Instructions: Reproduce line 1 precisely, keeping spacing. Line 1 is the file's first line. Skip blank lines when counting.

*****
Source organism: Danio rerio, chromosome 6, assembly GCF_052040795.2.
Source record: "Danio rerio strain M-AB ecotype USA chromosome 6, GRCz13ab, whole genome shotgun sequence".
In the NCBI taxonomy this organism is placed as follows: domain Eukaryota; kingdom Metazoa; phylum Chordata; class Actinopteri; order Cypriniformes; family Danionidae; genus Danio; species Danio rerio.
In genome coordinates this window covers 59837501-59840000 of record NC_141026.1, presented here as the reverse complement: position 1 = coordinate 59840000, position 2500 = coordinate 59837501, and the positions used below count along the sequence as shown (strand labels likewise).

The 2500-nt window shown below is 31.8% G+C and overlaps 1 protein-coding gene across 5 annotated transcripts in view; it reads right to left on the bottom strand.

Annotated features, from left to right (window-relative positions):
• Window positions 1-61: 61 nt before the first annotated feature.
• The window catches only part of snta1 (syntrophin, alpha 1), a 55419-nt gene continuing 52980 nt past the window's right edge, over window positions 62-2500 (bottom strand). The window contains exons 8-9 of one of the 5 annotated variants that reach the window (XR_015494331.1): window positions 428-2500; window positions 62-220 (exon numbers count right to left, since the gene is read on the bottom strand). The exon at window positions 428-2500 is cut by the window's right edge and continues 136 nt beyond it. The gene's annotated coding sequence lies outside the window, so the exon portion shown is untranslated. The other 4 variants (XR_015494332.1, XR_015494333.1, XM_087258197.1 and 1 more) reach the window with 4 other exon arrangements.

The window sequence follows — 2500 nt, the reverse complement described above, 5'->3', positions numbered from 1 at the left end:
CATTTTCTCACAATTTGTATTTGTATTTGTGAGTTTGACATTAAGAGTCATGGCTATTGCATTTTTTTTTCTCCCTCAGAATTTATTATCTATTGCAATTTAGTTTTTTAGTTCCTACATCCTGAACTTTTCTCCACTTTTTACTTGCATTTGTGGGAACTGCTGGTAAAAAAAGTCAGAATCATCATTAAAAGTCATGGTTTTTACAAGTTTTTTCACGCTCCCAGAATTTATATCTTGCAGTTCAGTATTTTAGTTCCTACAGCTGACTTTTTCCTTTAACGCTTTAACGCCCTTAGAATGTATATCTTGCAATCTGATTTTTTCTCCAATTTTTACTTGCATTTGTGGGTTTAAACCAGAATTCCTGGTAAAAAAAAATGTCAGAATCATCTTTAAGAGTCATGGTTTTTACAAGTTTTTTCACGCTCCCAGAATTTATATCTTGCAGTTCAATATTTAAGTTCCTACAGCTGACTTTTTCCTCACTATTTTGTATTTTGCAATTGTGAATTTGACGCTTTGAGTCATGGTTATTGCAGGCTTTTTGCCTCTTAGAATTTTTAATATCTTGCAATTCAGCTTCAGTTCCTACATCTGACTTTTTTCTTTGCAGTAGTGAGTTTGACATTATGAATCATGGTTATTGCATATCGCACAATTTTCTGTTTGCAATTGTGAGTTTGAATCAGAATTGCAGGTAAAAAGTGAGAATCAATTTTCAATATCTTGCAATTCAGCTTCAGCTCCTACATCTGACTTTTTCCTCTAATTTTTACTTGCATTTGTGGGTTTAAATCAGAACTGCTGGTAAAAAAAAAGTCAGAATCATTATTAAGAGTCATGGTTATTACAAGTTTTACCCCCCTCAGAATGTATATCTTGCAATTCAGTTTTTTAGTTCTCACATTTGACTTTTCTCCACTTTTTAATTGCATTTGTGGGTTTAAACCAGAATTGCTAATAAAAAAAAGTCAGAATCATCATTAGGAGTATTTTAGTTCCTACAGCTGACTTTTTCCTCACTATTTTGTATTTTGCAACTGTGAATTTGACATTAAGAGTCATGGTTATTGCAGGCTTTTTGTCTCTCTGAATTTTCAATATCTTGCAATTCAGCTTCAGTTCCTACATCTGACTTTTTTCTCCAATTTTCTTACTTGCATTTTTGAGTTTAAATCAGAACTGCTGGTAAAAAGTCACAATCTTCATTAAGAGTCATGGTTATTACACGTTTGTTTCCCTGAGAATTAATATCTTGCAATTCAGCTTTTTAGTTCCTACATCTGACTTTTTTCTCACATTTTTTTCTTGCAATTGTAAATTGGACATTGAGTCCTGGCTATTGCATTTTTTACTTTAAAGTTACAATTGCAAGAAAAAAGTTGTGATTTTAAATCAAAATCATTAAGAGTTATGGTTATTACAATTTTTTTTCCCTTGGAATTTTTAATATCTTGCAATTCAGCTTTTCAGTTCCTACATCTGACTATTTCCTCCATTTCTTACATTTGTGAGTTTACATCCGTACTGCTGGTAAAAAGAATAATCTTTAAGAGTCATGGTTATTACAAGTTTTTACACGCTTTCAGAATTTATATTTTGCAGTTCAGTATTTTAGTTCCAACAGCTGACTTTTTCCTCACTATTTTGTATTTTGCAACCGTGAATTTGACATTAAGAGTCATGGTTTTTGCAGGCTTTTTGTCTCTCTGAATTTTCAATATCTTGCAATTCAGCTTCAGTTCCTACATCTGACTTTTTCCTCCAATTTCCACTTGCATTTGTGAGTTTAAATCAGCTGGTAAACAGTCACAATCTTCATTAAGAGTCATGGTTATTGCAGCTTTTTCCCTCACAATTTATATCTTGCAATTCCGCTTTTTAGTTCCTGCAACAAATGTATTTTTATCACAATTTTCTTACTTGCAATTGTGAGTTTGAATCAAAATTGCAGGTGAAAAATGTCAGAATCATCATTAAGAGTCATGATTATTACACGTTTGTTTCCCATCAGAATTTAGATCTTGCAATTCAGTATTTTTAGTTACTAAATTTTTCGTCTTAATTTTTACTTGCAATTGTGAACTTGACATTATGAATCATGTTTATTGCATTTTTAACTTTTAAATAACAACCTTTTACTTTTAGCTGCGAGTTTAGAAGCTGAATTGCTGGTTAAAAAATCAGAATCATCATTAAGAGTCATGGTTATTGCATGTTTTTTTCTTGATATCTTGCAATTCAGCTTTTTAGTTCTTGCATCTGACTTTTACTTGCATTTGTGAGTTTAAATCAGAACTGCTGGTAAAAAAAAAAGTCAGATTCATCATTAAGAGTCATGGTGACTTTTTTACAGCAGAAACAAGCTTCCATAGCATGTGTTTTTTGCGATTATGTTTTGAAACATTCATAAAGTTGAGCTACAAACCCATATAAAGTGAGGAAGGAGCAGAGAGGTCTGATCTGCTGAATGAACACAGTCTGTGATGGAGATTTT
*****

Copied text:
Source organism: Danio rerio, chromosome 6, assembly GCF_052040795.2.